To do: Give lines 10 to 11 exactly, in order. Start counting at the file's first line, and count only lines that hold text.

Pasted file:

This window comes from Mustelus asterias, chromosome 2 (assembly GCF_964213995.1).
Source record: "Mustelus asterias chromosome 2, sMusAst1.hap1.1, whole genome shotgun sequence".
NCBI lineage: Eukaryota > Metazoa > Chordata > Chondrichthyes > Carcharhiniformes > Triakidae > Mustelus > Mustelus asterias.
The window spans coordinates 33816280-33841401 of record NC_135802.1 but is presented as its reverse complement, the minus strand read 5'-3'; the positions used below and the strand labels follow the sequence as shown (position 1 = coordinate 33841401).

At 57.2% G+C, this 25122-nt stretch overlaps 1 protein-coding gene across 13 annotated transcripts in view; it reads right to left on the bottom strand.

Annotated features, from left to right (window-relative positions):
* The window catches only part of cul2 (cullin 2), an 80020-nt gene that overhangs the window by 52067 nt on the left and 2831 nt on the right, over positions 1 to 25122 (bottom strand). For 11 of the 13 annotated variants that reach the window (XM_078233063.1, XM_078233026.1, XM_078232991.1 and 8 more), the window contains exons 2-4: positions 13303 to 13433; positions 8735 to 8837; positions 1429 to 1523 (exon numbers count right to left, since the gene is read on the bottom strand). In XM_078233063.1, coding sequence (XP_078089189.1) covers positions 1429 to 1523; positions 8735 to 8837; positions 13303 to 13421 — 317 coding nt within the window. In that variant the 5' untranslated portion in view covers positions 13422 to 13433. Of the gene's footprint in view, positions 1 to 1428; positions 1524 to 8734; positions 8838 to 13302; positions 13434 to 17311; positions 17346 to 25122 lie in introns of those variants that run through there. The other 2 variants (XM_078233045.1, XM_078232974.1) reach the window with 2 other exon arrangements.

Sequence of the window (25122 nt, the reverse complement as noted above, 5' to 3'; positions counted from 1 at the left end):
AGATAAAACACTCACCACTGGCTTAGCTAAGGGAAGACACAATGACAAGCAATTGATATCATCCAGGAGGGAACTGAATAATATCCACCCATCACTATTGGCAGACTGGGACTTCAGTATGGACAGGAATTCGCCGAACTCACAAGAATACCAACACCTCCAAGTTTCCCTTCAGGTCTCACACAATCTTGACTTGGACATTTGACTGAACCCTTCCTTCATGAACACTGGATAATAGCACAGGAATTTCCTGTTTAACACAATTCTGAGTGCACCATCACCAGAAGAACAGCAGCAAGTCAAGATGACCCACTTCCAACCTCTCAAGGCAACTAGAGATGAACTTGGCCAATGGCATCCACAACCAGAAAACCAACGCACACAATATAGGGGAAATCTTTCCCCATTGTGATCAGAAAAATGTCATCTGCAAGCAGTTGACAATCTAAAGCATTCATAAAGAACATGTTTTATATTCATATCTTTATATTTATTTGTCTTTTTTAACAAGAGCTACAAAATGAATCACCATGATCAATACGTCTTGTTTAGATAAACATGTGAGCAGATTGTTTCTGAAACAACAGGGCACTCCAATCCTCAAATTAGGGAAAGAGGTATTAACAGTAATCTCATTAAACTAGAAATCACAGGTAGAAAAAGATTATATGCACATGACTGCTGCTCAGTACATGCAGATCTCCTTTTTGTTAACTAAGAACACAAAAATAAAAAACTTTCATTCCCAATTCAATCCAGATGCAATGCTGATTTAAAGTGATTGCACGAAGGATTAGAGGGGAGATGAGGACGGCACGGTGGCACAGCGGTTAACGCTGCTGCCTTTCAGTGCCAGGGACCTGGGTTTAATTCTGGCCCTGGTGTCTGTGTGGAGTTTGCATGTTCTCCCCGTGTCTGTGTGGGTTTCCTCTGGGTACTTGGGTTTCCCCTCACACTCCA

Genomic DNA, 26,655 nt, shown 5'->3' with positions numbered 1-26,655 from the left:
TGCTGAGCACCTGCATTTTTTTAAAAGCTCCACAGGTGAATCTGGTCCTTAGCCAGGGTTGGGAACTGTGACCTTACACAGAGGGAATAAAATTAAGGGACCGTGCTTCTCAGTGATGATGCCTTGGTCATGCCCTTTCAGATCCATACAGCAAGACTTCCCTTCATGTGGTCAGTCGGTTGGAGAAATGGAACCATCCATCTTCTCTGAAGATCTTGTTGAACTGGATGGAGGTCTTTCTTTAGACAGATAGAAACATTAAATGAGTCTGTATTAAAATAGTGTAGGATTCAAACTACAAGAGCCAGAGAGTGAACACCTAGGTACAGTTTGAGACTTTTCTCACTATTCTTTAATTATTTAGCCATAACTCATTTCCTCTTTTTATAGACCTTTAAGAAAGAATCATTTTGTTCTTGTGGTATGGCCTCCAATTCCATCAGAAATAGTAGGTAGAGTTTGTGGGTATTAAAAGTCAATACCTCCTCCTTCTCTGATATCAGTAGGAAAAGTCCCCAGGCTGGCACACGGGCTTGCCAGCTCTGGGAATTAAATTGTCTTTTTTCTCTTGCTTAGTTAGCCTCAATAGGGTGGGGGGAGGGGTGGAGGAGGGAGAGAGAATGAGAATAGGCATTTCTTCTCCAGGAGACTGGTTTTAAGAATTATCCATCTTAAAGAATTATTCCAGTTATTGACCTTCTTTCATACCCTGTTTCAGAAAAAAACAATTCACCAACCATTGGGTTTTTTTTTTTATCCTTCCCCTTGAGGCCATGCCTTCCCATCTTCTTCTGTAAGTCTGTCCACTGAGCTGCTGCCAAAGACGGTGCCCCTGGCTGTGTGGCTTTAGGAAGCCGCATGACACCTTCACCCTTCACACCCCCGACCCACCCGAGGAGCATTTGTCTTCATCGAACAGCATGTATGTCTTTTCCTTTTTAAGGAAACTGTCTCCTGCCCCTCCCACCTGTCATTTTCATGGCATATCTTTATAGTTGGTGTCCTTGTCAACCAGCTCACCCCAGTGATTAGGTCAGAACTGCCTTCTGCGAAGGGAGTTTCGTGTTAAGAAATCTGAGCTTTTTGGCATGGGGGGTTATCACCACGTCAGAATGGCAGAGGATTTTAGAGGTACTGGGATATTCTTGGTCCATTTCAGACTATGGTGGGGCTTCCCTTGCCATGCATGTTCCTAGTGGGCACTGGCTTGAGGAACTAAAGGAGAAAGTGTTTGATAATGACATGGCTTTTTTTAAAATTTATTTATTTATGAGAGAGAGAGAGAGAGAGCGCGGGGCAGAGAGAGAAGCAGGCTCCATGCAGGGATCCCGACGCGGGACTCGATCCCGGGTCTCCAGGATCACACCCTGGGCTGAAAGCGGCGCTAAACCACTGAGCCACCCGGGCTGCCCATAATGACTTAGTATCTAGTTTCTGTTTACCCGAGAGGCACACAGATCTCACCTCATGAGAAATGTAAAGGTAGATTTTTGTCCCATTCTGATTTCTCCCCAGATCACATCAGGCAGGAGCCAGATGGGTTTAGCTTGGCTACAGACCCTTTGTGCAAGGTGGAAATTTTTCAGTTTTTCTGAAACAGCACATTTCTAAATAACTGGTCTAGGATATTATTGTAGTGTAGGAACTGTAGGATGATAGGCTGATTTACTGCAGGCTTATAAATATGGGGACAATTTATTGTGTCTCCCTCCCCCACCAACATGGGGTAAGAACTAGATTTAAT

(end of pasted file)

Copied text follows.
Genomic DNA, 26,655 nt, shown 5'->3' with positions numbered 1-26,655 from the left:
TGCTGAGCACCTGCATTTTTTTAAAAGCTCCACAGGTGAATCTGGTCCTTAGCCAGGGTTGGGAACTGTGACCTTACACAGAGGGAATAAAATTAAGGGACCGTGCTTCTCAGTGATGATGCCTTGGTCATGCCCTTTCAGATCCATACAGCAAGACTTCCCTTCATGTGGTCAGTCGGTTGGAGAAATGGAACCATCCATCTTCTCTGAAGATCTTGTTGAACTGGATGGAGGTCTTTCTTTAGACAGATAGAAACATTAAATGAGTCTGTATTAAAATAGTGTAGGATTCAAACTACAAGAGCCAGAGAGTGAACACCTAGGTACAGTTTGAGACTTTTCTCACTATTCTTTAATTATTTAGCCATAACTCATTTCCTCTTTTTATAGACCTTTAAGAAAGAATCATTTTGTTCTTGTGGTATGGCCTCCAATTCCATCAGAAATAGTAGGTAGAGTTTGTGGGTATTAAAAGTCAATACCTCCTCCTTCTCTGATATCAGTAGGAAAAGTCCCCAGGCTGGCACACGGGCTTGCCAGCTCTGGGAATTAAATTGTCTTTTTTCTCTTGCTTAGTTAGCCTCAATAGGGTGGGGGGAGGGGTGGAGGAGGGAGAGAGAATGAGAATAGGCATTTCTTCTCCAGGAGACTGGTTTTAAGAATTATCCATCTTAAAGAATTATTCCAGTTATTGACCTTCTTTCATACCCTGTTTCAGAAAAAAACAATTCACCAACCATTGGGTTTTTTTTTTTATCCTTCCCCTTGAGGCCATGCCTTCCCATCTTCTTCTGTAAGTCTGTCCACTGAGCTGCTGCCAAAGACGGTGCCCCTGGCTGTGTGGCTTTAGGAAGCCGCATGACACCTTCACCCTTCACACCCCCGACCCACCCGAGGAGCATTTGTCTTCATCGAACAGCATGTATGTCTTTTCCTTTTTAAGGAAACTGTCTCCTGCCCCTCCCACCTGTCATTTTCATGGCATATCTTTATAGTTGGTGTCCTTGTCAACCAGCTCACCCCAGTGATTAGGTCAGAACTGCCTTCTGCGAAGGGAGTTTCGTGTTAAGAAATCTGAGCTTTTTGGCATGGGGGGTTATCACCACGTCAGAATGGCAGAGGATTTTAGAGGTACTGGGATATTCTTGGTCCATTTCAGACTATGGTGGGGCTTCCCTTGCCATGCATGTTCCTAGTGGGCACTGGCTTGAGGAACTAAAGGAGAAAGTGTTTGATAATGACATGGCTTTTTTTAAAATTTATTTATTTATGAGAGAGAGAGAGAGAGAGCGCGGGGCAGAGAGAGAAGCAGGCTCCATGCAGGGATCCCGACGCGGGACTCGATCCCGGGTCTCCAGGATCACACCCTGGGCTGAAAGCGGCGCTAAACCACTGAGCCACCCGGGCTGCCCATAATGACTTAGTATCTAGTTTCTGTTTACCCGAGAGGCACACAGATCTCACCTCATGAGAAATGTAAAGGTAGATTTTTGTCCCATTCTGATTTCTCCCCAGATCACATCAGGCAGGAGCCAGATGGGTTTAGCTTGGCTACAGACCCTTTGTGCAAGGTGGAAATTTTTCAGTTTTTCTGAAACAGCACATTTCTAAATAACTGGTCTAGGATATTATTGTAGTGTAGGAACTGTAGGATGATAGGCTGATTTACTGCAGGCTTATAAATATGGGGACAATTTATTGTGTCTCCCTCCCCCACCAACATGGGGTAAGAACTAGATTTAAT